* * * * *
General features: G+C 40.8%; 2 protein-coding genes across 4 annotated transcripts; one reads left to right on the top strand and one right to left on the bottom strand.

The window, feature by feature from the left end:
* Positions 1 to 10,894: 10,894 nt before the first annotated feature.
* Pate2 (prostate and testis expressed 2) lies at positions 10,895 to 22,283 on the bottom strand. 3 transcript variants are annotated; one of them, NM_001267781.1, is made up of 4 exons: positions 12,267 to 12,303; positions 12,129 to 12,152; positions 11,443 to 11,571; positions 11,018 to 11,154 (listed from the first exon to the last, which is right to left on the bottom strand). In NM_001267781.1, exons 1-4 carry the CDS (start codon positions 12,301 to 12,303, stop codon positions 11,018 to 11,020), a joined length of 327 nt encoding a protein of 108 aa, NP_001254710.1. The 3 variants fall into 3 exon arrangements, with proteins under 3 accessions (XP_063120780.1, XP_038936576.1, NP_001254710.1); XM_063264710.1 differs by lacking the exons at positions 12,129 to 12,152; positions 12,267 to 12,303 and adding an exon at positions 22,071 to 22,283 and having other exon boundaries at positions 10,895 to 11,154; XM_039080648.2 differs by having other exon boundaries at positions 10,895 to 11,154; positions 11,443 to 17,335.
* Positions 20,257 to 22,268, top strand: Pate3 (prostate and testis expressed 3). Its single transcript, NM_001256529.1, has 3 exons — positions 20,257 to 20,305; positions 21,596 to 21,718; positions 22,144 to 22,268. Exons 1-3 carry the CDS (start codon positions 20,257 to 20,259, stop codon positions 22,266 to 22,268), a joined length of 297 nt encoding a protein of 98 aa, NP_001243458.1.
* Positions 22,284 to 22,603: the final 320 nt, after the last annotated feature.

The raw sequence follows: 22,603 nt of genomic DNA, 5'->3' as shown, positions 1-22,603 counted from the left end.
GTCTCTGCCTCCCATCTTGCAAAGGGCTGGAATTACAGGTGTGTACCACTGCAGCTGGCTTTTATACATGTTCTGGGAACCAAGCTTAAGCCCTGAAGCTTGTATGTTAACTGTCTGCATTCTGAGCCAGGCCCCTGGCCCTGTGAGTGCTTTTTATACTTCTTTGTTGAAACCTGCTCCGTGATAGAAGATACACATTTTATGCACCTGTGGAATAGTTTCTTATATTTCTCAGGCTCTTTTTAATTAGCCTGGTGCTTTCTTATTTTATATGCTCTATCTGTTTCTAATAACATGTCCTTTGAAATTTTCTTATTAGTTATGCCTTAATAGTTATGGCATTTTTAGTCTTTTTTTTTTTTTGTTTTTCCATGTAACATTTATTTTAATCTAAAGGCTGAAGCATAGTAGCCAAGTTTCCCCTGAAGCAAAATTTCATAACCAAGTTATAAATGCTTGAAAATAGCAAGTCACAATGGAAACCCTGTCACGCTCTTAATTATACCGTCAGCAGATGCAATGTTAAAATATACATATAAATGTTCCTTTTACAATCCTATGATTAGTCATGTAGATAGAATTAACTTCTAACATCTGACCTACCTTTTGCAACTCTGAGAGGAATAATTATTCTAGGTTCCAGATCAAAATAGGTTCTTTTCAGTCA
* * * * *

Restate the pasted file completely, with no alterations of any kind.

General features: G+C 40.8%; 2 protein-coding genes across 4 annotated transcripts; one reads left to right on the top strand and one right to left on the bottom strand.

The window, feature by feature from the left end:
* Positions 1 to 10,894: 10,894 nt before the first annotated feature.
* Pate2 (prostate and testis expressed 2) lies at positions 10,895 to 22,283 on the bottom strand. 3 transcript variants are annotated; one of them, NM_001267781.1, is made up of 4 exons: positions 12,267 to 12,303; positions 12,129 to 12,152; positions 11,443 to 11,571; positions 11,018 to 11,154 (listed from the first exon to the last, which is right to left on the bottom strand). In NM_001267781.1, exons 1-4 carry the CDS (start codon positions 12,301 to 12,303, stop codon positions 11,018 to 11,020), a joined length of 327 nt encoding a protein of 108 aa, NP_001254710.1. The 3 variants fall into 3 exon arrangements, with proteins under 3 accessions (XP_063120780.1, XP_038936576.1, NP_001254710.1); XM_063264710.1 differs by lacking the exons at positions 12,129 to 12,152; positions 12,267 to 12,303 and adding an exon at positions 22,071 to 22,283 and having other exon boundaries at positions 10,895 to 11,154; XM_039080648.2 differs by having other exon boundaries at positions 10,895 to 11,154; positions 11,443 to 17,335.
* Positions 20,257 to 22,268, top strand: Pate3 (prostate and testis expressed 3). Its single transcript, NM_001256529.1, has 3 exons — positions 20,257 to 20,305; positions 21,596 to 21,718; positions 22,144 to 22,268. Exons 1-3 carry the CDS (start codon positions 20,257 to 20,259, stop codon positions 22,266 to 22,268), a joined length of 297 nt encoding a protein of 98 aa, NP_001243458.1.
* Positions 22,284 to 22,603: the final 320 nt, after the last annotated feature.

The raw sequence follows: 22,603 nt of genomic DNA, 5'->3' as shown, positions 1-22,603 counted from the left end.
GTCTCTGCCTCCCATCTTGCAAAGGGCTGGAATTACAGGTGTGTACCACTGCAGCTGGCTTTTATACATGTTCTGGGAACCAAGCTTAAGCCCTGAAGCTTGTATGTTAACTGTCTGCATTCTGAGCCAGGCCCCTGGCCCTGTGAGTGCTTTTTATACTTCTTTGTTGAAACCTGCTCCGTGATAGAAGATACACATTTTATGCACCTGTGGAATAGTTTCTTATATTTCTCAGGCTCTTTTTAATTAGCCTGGTGCTTTCTTATTTTATATGCTCTATCTGTTTCTAATAACATGTCCTTTGAAATTTTCTTATTAGTTATGCCTTAATAGTTATGGCATTTTTAGTCTTTTTTTTTTTTTGTTTTTCCATGTAACATTTATTTTAATCTAAAGGCTGAAGCATAGTAGCCAAGTTTCCCCTGAAGCAAAATTTCATAACCAAGTTATAAATGCTTGAAAATAGCAAGTCACAATGGAAACCCTGTCACGCTCTTAATTATACCGTCAGCAGATGCAATGTTAAAATATACATATAAATGTTCCTTTTACAATCCTATGATTAGTCATGTAGATAGAATTAACTTCTAACATCTGACCTACCTTTTGCAACTCTGAGAGGAATAATTATTCTAGGTTCCAGATCAAAATAGGTTCTTTTCAGTCA